• joint fluid aspiration and crystal analysis is the gold-standard
        • negatively birefringent needle-shaped crystals under polarized light
          • yellow under parallel light and blue under perpendicular light
  • Differential
    • Septic arthritis
      • a highly important differential diagnosis to exclude since this changes management
      • distinguishing factors
        • a synovial fluid analysis will demonstrate
          • no crystals
          • > 50,000 cells/mcL
          • Gram stain may be positive
    • Pseudogout
      • distinguishing factors
        • caused by deposition of calcium pyrophosphate crystals
        • crystal analysis will demonstrate weakly positive birefringent rhomboid crystals under polarized light
          • blue under parallel light
    • Making the diagnosis
      • demonstrating monosodium urate crystals in an affected joint via polarizing light microscopy
        • when this is not possible, the diagnosis can be clinically made
  • Treatment
    • Management approach
      • acute attacks can be managed with nonsteroidal anti-inflammatory drugs (NSAIDs), corticosteroids, or colchicine
        • acute gout attacks typically self-resolve in 1-2 weeks; however, treatment will hasten recovery
        • choice of treatment is dependent on certain patient factors (e.g., comorbidities, gout history, attack characteristics, availability, and cost)
      • preventing future attacks are managed by urate-lowering therapy
    • Conservative
      • lifestyle modification
        • indication
          • a preventative measure for patients with gout
        • examples
          • decrease alcohol, red meat, and seafood consumption
          • weight loss
          • discontinuing or modifying medication (e.g., changing their loop diuretic)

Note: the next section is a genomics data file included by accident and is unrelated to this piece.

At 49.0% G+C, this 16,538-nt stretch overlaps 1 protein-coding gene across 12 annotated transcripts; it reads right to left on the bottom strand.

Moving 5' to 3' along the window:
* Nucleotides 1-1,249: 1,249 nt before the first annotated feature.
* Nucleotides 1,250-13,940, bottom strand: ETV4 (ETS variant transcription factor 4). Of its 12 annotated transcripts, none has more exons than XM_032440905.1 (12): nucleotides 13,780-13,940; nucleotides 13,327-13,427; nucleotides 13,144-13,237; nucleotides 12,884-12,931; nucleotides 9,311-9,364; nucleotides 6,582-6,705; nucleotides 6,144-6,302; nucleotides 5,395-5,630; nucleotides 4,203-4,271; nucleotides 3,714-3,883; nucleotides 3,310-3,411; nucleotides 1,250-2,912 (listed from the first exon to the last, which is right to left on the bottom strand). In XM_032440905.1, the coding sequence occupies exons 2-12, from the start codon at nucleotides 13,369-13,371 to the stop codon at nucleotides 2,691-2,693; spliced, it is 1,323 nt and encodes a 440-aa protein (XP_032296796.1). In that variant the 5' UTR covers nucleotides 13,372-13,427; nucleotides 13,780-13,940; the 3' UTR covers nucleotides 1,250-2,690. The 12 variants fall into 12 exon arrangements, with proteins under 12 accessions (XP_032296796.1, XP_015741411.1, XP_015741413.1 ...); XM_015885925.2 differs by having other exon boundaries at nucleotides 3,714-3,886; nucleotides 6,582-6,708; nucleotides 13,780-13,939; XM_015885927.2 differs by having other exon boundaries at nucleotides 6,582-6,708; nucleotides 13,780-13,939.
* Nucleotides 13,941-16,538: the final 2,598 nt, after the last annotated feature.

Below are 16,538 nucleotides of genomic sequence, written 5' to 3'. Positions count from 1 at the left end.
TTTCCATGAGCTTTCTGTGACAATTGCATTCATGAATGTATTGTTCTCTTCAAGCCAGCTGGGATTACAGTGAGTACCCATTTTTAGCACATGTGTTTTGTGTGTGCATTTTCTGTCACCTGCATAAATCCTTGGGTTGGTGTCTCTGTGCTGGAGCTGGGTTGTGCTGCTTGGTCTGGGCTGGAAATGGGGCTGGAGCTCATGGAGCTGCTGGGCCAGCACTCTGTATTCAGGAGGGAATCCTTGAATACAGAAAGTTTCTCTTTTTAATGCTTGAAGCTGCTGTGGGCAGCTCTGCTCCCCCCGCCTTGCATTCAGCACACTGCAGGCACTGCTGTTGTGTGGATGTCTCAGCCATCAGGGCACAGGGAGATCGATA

• Medical
      • medical management of acute attacks
        • NSAIDs
          • indication
            • monotherapy agent for acute gout attacks
        • colchicine
          • indication
            • monotherapy agent for acute gout attacks
        • corticosteroids
          • indication
            • monotherapy agent for acute gout attacks
            • intraarticular therapy
              • patients who can't tolerate systemic steroids (such as psychosis or hyperglycemia)
              • symptoms limited to 1-2 joints
        • urine alkalization - reduces kidney stones
          • sodium bicarbonate
          • sodium acetate
      • medical management for preventing a future attack
        • urate-lowering therapy
          • indication
            • to prevent future attacks
          • medications
            • xanthine oxidase inhibitors (first-line)
              • e.g., allopurinol and febuxostat
            • uricosuric agents (second-line)
              • e.g., probenecid
  • Prognosis
    • Acute attacks typically self-resolve
    • Patients have an increased risk of recurrence
    • Advanced gout and tophi may result without proper treatment